He himself bore our sins in his body on the tree, that we might die to sin and live to righteousness. By his wounds you have been healed.

1 Peter 2:24 

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1 Peter 2:24

24 He himself bore our sins in his body on the tree, that we might die to sin and live to righteousness. By his wounds you have been healed. (ESV)

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To Die to Sin and Live to Righteousness

| Oct 22, 2012

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1 Peter 2:24,

He himself bore our sins in his body on the tree, that we might die to sin and live to righteousness. By his wounds you have been healed.

“Why did Jesus die for my sins?” David suddenly wondered aloud at the dinner table, his eyes leaping from the plate in front of him now probing his dad’s face across the table.

“That’s a good question, David,” his dad answered, wiping his mouth to stall for a few milliseconds of thought. “Well,” he began…

How might you enter this scene and shepherd the ever-inquisitive heart of your 13 year-old son? (Pause and think.)

This week’s Fighter Verse, 1 Peter 2:24, gives one possible direction to go: “He himself [Jesus] bore our sins in his body on the tree, that we might die to sin and live to righteousness.”

The apostle Peter is saying here that one of the goals of the gospel is to empower believers—to empower you this very day—to “live to righteousness.”

What does “righteousness” mean?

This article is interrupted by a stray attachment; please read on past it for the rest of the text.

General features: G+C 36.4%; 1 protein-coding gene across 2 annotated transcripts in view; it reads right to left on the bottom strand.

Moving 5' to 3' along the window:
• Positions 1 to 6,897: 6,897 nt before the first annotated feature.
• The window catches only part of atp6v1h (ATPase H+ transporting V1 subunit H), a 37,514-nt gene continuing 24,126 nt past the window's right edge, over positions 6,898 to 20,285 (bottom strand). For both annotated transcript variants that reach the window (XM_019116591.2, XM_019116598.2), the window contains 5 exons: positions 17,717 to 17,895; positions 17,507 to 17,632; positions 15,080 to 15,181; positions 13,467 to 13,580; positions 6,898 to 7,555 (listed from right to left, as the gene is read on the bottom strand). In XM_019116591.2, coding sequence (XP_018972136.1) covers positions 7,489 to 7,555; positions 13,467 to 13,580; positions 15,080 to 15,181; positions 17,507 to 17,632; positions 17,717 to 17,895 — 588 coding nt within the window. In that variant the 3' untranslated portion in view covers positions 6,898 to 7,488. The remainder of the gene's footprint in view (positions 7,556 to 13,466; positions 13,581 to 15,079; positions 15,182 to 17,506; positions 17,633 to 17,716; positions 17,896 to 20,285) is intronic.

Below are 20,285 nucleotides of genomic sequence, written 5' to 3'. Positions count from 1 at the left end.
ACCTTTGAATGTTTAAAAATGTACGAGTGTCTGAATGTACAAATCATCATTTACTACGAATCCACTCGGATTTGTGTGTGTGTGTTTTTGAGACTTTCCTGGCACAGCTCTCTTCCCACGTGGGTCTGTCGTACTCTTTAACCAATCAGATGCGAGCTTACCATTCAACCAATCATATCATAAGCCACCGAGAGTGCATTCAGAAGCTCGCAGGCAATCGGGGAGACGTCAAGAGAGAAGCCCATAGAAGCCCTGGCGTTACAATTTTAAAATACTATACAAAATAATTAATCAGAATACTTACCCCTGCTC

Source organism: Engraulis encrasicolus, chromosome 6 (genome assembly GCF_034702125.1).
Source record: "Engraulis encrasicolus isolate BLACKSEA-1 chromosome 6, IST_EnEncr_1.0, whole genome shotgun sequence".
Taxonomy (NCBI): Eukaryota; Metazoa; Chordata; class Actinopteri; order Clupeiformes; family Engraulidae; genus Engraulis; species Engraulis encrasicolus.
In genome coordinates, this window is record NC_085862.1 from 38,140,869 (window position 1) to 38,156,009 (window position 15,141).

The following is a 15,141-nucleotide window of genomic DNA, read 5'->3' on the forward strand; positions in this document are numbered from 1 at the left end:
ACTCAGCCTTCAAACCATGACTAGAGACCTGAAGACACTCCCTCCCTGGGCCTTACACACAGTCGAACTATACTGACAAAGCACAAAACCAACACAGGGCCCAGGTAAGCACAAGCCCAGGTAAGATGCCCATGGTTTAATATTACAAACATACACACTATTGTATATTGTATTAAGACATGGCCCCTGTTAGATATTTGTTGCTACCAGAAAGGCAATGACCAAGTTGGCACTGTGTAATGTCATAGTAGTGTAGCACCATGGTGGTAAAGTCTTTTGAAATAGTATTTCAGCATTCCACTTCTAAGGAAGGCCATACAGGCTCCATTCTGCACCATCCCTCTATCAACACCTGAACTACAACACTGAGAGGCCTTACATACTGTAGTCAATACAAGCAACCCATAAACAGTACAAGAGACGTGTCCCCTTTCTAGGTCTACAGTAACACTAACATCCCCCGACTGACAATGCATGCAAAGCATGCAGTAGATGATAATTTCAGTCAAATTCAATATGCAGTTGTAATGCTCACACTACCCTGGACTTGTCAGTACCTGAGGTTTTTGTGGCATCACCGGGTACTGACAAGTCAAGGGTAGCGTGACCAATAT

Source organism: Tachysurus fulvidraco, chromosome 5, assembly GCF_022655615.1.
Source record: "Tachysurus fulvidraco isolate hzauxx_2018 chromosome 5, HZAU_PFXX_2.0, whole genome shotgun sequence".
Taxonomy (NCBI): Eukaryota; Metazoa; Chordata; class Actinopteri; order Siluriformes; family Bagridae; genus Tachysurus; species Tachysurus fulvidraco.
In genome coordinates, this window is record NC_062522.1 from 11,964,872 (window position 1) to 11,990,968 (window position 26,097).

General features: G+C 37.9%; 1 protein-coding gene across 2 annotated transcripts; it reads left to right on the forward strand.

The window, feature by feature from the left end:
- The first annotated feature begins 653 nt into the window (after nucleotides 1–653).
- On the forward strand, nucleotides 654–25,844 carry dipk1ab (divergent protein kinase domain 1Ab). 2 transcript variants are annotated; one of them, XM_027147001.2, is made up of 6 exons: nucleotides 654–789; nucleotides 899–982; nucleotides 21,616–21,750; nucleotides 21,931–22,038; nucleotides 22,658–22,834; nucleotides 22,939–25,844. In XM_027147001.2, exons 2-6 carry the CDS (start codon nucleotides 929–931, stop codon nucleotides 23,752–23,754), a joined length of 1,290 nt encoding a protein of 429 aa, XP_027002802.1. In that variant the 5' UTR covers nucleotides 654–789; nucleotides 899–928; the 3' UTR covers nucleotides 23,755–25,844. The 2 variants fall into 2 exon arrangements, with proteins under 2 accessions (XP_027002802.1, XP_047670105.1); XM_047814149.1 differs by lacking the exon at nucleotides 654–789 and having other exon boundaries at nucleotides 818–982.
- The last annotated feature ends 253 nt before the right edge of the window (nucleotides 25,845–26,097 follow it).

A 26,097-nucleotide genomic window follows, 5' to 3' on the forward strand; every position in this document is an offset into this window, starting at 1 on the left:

I think the “righteousness” Peter has in mind is simply doing good works (2:15; 2:20; 3:13; 3:17; 4:19) — that is, obeying the will of God. (2:15; 4:2) Obedience is not a peripheral, optional, or when-I-feel-like-it activity for the believer, but rather one that is central to our calling as children. (1:14-16) It is one of the reasons you exist today! In fact, it is so central in Peter’s mind that, when he distinguishes believers from unbelievers in the letter, the language he reaches for is of obedience — either positively to “the word,” (1:23) and “the gospel,” (1:25) or negatively against “the word,” (2:8; 3:1; 3:20) and “the gospel.” (4:19)

What does “righteousness” look like?

In the immediate context (2:13-25), the dark situation into which Peter speaks this bright gospel word is unjust suffering (2:19). Believer, how will you respond — perhaps today — when outsiders hurl insults your way for doing what God says? When unbelieving family members lash out in anger at your sincere efforts of love? When your boss intentionally overlooks you for the promotion simply because you have publically identified yourself with Christ?

In rivers of injustice, where will you find the energy to keep paddling upstream, to keep doing good and honoring those undeserving of it instead of lashing out in return? (2:17; 3:9)

Consider Jesus Christ!

Jesus is not only our model for how to suffer well (2:21-23), but also our very means of doing so. Oh, the glories of substitution — our sins in his body, his wounds for our healing! It is Jesus, the Suffering Servant whom Isaiah predicted (Isaiah 53; 1 Peter 1:10-11), bearing our curse of judgment on the tree that makes those formerly dead to God and his ways alive to righteousness forevermore. God aimed not only to forgive sinners like us on cross, but also to affect a new kind of holy living. Redeeming grace is empowering grace. How could such obedience be a burden? (1 John 5:3)

Believer, look to the empowering grace of God in Christ today and live out your calling so that many “may see your good deeds and glorify God on the day of visitation.” (2:12)

“So, God’s grace forgives us and helps us obey?” asked David.

“That’s right, buddy. Can you believe it?”

Reflection

1. Can you think of other texts in the Bible that speak this way about the goal of the gospel? (see Matthew 28:20, Ephesians 2:10, Titus 2:14, 1 John 5:2)

2. What righteous living is God calling you to today?

3. What does this text suggest about the relationship between believing the gospel and obeying the gospel?

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